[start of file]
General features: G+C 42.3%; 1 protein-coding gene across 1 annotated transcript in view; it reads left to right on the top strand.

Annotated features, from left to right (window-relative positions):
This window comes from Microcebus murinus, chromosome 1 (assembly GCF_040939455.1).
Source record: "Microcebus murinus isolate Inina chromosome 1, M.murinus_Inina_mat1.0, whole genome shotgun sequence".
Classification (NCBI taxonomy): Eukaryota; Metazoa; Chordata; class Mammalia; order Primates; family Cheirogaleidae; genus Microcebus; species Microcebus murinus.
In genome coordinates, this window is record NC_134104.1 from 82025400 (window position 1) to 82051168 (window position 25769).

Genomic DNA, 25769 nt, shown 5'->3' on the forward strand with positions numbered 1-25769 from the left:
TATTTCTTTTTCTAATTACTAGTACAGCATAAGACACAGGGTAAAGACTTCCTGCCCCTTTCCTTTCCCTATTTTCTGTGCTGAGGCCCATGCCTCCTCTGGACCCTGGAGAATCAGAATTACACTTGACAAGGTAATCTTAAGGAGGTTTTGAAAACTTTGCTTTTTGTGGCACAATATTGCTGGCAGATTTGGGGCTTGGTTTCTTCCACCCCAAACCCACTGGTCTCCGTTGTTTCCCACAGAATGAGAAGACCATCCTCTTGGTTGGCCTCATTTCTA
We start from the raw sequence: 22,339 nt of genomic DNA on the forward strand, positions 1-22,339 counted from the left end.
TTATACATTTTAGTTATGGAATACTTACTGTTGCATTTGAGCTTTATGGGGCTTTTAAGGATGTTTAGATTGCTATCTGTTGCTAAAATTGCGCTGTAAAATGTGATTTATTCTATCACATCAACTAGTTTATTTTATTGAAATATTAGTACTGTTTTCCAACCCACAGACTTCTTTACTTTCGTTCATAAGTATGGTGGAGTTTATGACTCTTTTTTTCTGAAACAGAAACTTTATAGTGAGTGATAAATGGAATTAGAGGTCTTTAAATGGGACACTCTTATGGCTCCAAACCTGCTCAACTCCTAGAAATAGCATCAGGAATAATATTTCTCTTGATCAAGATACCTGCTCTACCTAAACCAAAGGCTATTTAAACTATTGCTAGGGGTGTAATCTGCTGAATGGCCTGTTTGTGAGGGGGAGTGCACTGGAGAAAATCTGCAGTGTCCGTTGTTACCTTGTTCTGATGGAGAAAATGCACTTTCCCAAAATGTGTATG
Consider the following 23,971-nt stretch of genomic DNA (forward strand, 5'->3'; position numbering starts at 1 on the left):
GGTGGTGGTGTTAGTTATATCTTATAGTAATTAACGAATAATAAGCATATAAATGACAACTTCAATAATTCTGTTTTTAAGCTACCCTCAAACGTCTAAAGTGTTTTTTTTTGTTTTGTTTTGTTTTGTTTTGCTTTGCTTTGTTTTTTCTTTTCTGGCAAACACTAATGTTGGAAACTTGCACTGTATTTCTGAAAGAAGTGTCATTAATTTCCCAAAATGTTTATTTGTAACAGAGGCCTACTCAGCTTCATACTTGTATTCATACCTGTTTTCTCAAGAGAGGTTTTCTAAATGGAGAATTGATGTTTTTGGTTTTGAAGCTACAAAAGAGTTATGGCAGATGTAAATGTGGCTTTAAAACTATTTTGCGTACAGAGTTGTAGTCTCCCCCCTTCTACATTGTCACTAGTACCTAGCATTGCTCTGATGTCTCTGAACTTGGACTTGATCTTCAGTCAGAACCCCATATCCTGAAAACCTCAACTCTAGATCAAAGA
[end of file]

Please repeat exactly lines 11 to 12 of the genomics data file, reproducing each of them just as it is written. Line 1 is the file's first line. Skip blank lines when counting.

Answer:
Consider the following 23,971-nt stretch of genomic DNA (forward strand, 5'->3'; position numbering starts at 1 on the left):
GGTGGTGGTGTTAGTTATATCTTATAGTAATTAACGAATAATAAGCATATAAATGACAACTTCAATAATTCTGTTTTTAAGCTACCCTCAAACGTCTAAAGTGTTTTTTTTTGTTTTGTTTTGTTTTGTTTTGCTTTGCTTTGTTTTTTCTTTTCTGGCAAACACTAATGTTGGAAACTTGCACTGTATTTCTGAAAGAAGTGTCATTAATTTCCCAAAATGTTTATTTGTAACAGAGGCCTACTCAGCTTCATACTTGTATTCATACCTGTTTTCTCAAGAGAGGTTTTCTAAATGGAGAATTGATGTTTTTGGTTTTGAAGCTACAAAAGAGTTATGGCAGATGTAAATGTGGCTTTAAAACTATTTTGCGTACAGAGTTGTAGTCTCCCCCCTTCTACATTGTCACTAGTACCTAGCATTGCTCTGATGTCTCTGAACTTGGACTTGATCTTCAGTCAGAACCCCATATCCTGAAAACCTCAACTCTAGATCAAAGA